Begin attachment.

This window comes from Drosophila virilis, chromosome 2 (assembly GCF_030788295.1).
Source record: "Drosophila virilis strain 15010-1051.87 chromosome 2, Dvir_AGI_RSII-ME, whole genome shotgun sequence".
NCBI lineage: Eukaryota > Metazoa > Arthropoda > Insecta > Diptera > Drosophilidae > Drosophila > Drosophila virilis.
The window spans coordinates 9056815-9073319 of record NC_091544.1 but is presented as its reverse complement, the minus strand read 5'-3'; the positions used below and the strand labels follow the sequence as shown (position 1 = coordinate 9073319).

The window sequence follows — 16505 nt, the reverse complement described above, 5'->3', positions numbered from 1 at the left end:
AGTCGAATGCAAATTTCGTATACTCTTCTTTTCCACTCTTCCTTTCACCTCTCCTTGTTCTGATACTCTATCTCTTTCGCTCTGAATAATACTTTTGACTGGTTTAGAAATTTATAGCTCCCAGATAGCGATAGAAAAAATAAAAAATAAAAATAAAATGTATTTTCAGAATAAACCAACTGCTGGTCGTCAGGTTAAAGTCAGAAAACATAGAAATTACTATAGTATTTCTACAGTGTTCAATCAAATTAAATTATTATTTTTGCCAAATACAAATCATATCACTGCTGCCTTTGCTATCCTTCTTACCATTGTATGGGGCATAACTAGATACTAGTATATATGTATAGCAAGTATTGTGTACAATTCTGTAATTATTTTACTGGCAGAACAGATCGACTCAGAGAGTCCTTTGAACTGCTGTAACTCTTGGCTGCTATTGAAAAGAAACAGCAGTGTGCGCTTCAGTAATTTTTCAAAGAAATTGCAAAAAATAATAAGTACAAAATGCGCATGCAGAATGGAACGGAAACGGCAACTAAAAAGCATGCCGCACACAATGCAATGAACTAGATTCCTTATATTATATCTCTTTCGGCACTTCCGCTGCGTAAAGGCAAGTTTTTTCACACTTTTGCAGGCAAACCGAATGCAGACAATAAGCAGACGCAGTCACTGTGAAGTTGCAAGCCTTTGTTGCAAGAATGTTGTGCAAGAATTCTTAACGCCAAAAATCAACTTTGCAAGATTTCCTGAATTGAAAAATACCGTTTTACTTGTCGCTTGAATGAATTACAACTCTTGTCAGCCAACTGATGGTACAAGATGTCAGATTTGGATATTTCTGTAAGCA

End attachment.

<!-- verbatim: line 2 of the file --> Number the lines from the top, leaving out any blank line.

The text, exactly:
Source record: "Drosophila virilis strain 15010-1051.87 chromosome 2, Dvir_AGI_RSII-ME, whole genome shotgun sequence".